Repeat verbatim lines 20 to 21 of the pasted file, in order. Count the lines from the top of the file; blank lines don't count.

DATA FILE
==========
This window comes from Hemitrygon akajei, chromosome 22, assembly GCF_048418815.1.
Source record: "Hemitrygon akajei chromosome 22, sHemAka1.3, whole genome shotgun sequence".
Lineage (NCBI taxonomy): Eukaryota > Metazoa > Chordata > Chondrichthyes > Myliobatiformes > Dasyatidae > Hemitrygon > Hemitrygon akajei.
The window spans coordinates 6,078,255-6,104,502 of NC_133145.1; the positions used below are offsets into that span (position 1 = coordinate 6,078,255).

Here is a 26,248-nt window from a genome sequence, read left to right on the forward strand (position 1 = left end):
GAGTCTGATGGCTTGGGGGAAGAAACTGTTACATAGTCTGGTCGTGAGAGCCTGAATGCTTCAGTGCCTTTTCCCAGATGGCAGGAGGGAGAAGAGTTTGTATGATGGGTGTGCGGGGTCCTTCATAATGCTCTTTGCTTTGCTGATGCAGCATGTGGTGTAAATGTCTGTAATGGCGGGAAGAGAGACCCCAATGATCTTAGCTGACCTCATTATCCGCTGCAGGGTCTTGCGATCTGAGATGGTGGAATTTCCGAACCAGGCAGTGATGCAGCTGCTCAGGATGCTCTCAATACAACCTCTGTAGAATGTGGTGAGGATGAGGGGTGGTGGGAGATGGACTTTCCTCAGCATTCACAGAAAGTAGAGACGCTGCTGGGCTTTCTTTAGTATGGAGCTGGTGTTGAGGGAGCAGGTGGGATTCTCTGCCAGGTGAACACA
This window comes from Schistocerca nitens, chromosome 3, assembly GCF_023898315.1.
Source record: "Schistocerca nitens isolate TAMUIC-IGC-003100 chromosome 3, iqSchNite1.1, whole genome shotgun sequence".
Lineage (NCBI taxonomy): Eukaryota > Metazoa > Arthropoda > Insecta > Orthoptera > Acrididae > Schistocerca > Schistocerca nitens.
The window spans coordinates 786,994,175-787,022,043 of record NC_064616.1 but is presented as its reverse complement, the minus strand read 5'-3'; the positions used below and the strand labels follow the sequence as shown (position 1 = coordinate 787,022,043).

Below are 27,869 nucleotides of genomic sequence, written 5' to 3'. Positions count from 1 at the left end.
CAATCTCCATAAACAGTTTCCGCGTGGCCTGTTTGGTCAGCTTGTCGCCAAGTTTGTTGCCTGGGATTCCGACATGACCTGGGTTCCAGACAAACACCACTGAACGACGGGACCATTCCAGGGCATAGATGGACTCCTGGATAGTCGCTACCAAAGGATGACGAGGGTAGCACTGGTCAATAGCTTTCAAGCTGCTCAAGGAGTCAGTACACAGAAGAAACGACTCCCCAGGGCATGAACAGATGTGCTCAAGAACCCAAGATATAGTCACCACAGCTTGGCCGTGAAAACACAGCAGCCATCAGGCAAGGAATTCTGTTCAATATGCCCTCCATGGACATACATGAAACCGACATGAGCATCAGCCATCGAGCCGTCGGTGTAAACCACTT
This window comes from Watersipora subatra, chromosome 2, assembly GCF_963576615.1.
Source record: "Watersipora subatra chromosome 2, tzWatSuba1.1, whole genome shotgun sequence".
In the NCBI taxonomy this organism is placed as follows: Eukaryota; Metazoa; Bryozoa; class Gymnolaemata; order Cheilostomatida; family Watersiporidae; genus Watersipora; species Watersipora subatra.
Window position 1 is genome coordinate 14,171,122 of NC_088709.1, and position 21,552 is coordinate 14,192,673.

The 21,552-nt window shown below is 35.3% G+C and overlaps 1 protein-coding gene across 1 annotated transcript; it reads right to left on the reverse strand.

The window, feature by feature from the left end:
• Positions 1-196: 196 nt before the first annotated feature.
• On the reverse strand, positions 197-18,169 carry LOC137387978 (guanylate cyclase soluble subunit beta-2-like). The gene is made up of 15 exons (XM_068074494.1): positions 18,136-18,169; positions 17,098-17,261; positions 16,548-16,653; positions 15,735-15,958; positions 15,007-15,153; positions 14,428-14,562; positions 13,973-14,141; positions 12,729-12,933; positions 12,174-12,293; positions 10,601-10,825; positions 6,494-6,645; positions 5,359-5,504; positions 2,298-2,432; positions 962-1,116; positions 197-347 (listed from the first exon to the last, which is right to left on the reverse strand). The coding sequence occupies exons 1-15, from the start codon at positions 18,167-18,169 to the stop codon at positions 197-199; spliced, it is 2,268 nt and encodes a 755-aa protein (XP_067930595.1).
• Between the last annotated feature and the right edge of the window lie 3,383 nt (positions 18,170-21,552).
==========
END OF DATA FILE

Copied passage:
• On the reverse strand, positions 197-18,169 carry LOC137387978 (guanylate cyclase soluble subunit beta-2-like). The gene is made up of 15 exons (XM_068074494.1): positions 18,136-18,169; positions 17,098-17,261; positions 16,548-16,653; positions 15,735-15,958; positions 15,007-15,153; positions 14,428-14,562; positions 13,973-14,141; positions 12,729-12,933; positions 12,174-12,293; positions 10,601-10,825; positions 6,494-6,645; positions 5,359-5,504; positions 2,298-2,432; positions 962-1,116; positions 197-347 (listed from the first exon to the last, which is right to left on the reverse strand). The coding sequence occupies exons 1-15, from the start codon at positions 18,167-18,169 to the stop codon at positions 197-199; spliced, it is 2,268 nt and encodes a 755-aa protein (XP_067930595.1).
• Between the last annotated feature and the right edge of the window lie 3,383 nt (positions 18,170-21,552).